Video games are by definition an interactive experience, and they are a multifaceted one. Several components combine to craft this experience, and the question is often posed: which of these is the most important? Is it the dazzling visuals that can create an immersive and enthralling world that can swallow the player whole? Is it the engaging gameplay that can challenge the player and focus them on enjoying the game for the game’s sake? Or is it the story, that can move the player, teach them something or change their outlook, just as a film or book might? Which of the three P’s (Play, Plot or Presentation) is most important? Naturally, the answer is a very complex one as it is very difficult to craft a game without each of these separate ideas coming together to be more than the sum of their parts. Very difficult, but far from impossible, and this hinges on the goal of the game.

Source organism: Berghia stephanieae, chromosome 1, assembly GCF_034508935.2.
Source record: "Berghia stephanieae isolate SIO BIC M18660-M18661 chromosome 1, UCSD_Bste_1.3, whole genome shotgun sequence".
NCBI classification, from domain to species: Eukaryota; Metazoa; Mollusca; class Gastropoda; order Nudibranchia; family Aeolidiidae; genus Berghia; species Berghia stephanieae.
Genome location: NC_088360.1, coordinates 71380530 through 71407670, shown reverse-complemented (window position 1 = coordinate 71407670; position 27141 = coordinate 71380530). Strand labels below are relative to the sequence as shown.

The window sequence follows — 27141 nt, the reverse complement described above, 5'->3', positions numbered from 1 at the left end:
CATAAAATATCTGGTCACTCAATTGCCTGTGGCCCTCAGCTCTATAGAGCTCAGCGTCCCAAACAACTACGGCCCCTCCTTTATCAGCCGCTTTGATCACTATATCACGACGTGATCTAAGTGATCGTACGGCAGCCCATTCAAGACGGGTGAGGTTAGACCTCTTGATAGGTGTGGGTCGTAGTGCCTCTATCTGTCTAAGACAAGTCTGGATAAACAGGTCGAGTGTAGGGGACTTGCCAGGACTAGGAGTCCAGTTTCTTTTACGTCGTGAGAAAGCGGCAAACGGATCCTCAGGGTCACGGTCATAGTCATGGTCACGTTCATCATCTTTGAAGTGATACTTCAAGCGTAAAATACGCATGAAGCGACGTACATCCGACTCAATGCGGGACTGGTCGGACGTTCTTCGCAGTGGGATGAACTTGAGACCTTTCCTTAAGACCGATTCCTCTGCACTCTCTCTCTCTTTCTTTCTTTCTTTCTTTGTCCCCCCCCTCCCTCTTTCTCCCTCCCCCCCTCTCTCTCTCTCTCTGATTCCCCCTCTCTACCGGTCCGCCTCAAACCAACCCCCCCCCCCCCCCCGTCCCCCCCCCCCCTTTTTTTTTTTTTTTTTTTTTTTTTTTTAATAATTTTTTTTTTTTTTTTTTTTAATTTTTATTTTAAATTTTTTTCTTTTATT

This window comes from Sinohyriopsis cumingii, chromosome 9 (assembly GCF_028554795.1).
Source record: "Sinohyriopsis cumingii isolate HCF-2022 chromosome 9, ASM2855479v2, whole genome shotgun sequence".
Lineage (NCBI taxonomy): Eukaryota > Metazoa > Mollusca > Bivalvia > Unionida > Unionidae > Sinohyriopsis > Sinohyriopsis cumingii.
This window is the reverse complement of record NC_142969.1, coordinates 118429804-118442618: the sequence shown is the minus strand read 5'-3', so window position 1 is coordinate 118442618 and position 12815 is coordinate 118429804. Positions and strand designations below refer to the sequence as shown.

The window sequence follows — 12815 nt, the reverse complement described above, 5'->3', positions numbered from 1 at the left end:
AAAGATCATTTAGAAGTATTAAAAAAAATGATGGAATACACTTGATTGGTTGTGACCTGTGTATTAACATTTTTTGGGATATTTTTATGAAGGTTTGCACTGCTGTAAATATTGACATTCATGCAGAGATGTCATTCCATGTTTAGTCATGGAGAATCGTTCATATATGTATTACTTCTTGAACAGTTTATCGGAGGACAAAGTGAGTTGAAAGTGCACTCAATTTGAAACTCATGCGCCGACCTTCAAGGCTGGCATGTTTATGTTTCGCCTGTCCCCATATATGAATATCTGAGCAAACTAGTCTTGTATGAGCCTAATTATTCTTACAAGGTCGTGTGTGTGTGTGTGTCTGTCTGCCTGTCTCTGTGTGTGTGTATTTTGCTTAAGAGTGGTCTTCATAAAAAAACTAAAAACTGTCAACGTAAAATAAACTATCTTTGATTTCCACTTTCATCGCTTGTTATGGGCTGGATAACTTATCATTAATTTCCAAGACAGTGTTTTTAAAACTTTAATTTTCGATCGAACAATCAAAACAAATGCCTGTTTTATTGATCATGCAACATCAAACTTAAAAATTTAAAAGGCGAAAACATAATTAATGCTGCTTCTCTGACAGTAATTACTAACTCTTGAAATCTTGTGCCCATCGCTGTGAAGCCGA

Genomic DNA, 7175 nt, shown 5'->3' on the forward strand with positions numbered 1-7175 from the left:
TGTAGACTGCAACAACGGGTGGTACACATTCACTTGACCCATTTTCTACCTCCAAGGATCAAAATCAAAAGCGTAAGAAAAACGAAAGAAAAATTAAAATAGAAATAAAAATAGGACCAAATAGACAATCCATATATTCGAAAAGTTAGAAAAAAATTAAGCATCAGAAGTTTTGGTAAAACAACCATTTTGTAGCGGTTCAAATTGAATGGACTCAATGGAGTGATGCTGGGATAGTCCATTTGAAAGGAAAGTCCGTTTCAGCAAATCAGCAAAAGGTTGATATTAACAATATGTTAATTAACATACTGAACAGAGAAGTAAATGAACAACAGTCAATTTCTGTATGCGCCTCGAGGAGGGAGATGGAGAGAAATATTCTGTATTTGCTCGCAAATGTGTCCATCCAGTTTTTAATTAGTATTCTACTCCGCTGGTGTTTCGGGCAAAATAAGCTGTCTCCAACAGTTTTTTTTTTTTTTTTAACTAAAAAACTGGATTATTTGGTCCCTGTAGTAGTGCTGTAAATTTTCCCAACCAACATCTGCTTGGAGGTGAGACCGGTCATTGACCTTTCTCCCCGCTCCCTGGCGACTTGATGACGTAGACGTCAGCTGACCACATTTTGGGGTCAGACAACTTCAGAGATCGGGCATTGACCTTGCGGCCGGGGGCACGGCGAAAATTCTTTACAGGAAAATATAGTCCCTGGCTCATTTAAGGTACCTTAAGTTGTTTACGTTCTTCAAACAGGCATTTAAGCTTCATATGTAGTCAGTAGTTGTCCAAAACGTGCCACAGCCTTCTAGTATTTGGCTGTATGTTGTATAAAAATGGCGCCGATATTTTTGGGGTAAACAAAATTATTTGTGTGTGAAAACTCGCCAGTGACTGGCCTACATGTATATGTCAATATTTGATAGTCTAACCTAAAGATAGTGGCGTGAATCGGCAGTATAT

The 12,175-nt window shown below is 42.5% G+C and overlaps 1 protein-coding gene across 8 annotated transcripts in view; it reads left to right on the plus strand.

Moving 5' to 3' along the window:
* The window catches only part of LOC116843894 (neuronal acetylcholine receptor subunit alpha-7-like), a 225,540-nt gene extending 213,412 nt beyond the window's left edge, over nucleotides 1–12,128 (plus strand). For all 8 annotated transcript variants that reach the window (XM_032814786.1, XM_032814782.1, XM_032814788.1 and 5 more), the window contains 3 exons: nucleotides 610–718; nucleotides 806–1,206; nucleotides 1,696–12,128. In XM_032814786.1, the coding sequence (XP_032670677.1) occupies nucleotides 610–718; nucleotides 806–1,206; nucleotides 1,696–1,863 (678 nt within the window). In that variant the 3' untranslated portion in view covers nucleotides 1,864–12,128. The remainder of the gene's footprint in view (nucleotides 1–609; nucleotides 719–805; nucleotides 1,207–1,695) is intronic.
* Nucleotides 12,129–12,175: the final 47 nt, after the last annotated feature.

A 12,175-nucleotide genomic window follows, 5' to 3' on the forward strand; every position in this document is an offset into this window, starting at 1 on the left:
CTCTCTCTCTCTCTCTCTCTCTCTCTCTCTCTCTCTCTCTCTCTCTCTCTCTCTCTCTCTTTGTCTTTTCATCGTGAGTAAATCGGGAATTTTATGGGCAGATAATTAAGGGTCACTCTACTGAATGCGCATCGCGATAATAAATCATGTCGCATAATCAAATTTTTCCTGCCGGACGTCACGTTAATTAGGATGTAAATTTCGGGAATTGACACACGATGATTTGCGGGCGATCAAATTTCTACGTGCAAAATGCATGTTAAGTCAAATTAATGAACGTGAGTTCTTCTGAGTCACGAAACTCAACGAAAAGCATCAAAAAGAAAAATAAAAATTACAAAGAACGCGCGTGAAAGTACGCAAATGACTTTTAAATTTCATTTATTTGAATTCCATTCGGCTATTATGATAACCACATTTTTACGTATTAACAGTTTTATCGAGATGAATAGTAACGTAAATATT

Take a game like Tetris, for example. The visuals in Tetris are never the focus, though some of the newer iterations may try to make it look a bit flashier . The game is completely devoid of any sort of story, and is still so fascinatingly entertaining that it has a mental disorder named after it in which players experience hallucinations of stacking shapes while not playing the game. If it’s lacking in the visual department, and completely absent in the story department, how can it be such a good game? The answer is that if any one of the parts of the recipe is potent enough, it can compensate for plenty of faults in other areas.

To take it to the other extreme, the popular indie game Dear Esther received largely glowing reviews  for creating a rich world for the player to explore and a mysterious story filled with intrigue. The “game” here is almost non-existent, but many found the story and visuals enough to keep them hooked. Now, it’s important to note that many players will dismiss Dear Esther as artsy-fartsy nonsense, and they’re within their right to, but it is important to acknowledge this side of the spectrum as well.